He he’d receive years of therapy, to deal with his anger around that issue. (It’s quite common for adopted kids to hold a lot of anger, considering their feelings that they were rejected by their ‘real’ parents.)

    And, there was our younger sister (who, like my brother, was also adopted by my parents as a newborn infant); i would need to consider how any expressed negative attitude toward adoptions could effect her, and she came along when i was not quite four years old.

    By that point, had i in any way slighted my brother for his being adopted, it would have been a slight of our younger sister, too, and, as a kid, i always felt very protective of her.

  • “To See a Professional or Not”


    Over the years, since I put psychiatry out my life, there have been many times that I’ve found myself happily sitting and reading J Krishnamurti’s writings and his transcribed talks… (and, recently, as well, watching and listening to his recorded talks, some of which can be easily accessed online, via Youtube). His conversations are always, I find, good reminders that the ‘ultimate guru’ resides within ones own life.

    But, his message can seem somewhat self-contradictory, because, really he was himself a kind of guru (albeit one who would not ever choose to describe himself as such and who would, in many ways, refuse to put himself on a pedestal), and he was forever offering advice — but a very, very basic kind of advice… to look within.

    I guess I’d call him an ‘anti-guru’ guru — and do consider him to have been a very ‘safe guru’ …because, after all, he was a gentle man, who, it seems to me (from what I can tell, through studying his writings and talks), really had no desire whatsoever to control others and no interest in recommending any particular creed nor any practices other than the most basic sort of meditation.

    I think his message was quite basic and sincere, and it could easily become the basis for anyone’s beginning to develop a healthy, daily meditation practice, free from dogma of any kind.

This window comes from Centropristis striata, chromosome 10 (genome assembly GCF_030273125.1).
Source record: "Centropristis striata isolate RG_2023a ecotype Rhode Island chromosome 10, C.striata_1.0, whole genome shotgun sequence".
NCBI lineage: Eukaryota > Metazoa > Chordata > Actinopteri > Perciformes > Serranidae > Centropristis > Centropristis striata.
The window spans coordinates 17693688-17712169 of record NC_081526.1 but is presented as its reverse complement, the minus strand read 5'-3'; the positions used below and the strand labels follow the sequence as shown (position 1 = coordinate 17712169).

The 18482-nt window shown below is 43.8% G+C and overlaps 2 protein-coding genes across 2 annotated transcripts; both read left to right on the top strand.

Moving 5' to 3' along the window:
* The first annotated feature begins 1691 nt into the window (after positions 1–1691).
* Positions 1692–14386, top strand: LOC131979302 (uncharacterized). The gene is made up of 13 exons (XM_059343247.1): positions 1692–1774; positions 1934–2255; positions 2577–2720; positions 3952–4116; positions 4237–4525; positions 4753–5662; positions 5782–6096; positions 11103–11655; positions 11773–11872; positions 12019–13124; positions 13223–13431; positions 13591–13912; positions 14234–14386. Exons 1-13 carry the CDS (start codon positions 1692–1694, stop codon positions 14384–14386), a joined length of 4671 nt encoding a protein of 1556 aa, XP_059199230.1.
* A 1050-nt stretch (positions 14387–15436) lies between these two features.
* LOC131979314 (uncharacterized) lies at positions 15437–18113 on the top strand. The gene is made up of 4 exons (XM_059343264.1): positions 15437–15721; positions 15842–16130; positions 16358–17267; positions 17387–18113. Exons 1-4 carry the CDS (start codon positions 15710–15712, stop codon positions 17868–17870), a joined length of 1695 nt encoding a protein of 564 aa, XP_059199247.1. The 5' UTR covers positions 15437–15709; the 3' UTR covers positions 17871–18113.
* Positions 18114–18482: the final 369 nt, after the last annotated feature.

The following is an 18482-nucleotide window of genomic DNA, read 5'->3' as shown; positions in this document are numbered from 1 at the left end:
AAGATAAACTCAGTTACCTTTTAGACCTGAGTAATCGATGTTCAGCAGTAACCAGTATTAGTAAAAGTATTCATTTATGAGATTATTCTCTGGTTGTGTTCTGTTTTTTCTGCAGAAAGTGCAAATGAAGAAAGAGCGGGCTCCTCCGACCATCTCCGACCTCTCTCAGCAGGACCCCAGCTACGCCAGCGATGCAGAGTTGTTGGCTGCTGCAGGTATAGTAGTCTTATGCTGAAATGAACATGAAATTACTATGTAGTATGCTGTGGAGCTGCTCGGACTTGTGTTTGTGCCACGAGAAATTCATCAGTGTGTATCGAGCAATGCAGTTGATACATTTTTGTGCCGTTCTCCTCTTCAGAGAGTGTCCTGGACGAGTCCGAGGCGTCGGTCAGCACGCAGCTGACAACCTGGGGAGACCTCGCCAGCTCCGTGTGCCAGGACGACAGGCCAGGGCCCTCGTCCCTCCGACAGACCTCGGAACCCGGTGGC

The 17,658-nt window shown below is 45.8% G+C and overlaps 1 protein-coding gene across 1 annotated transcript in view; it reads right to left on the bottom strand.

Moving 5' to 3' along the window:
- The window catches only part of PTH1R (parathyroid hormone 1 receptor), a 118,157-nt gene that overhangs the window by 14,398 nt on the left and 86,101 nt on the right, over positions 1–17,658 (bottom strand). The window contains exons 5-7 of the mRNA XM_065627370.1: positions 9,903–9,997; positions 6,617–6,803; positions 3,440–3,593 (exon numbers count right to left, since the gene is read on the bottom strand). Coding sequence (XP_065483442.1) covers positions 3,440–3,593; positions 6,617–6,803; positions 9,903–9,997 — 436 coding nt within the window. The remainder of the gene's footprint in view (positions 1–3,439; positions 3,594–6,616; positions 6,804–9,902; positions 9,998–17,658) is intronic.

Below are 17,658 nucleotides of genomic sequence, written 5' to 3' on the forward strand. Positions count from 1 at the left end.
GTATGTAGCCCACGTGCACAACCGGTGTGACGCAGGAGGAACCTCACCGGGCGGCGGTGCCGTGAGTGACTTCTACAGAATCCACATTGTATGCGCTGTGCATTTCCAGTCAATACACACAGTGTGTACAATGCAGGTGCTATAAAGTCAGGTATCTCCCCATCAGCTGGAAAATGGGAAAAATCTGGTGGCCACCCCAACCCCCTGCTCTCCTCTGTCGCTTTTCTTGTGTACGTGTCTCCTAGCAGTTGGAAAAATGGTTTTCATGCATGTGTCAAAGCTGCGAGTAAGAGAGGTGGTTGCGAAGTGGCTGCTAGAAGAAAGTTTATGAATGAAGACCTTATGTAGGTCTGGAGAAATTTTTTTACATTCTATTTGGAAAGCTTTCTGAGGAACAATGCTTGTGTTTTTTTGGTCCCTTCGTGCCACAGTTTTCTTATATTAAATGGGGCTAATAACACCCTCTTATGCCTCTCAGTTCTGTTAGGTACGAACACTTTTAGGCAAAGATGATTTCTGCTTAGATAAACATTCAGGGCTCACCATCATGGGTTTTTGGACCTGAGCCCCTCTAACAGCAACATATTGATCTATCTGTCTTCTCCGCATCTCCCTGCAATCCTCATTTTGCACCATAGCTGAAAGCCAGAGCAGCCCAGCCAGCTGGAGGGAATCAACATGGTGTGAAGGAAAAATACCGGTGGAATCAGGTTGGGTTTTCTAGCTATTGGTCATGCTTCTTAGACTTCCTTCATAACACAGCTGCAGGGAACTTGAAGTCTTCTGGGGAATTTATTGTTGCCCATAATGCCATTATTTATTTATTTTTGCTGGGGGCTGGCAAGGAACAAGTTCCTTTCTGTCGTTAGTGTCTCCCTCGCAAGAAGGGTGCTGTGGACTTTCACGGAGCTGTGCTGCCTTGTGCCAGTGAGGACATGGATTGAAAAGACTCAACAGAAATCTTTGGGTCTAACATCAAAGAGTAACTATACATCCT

That said, I do think his message can tend to obscure this fact, that people tend to learn by mimicry, and nearly every form of discipline has had its masters, and some of those masters have been great teachers who inspired their students to excel in their field.

    Every society, if it is to thrive in the best sense, can and will produce at least some few prominent leaders, in every field of professional endeavor, to model excellence; and, excellent character can be modeled; indeed, kids need some amount of more or less direct exposure to wise/self-responsible adult role models, in order to become themselves, soon enough, wise and self-responsible adults.

    So, I do not take J Krishnamurti’s message to the extreme. I have looked for wise counsel at various points in my life, and I think, with respect to the question that’s implied in the title of your blog post (“To See a Professional or Not”), it depends on what kind of professional we’re talking about.

    For anyone who’s on the fence, wondering whether or not to begin seeing a licensed ‘mental health’ professional, I say: caveat emptor (“Let the buyer beware”).

    In the majority of instances, their training is not great (I do not hesitate to conclude, often it is quite bad); and, not only that…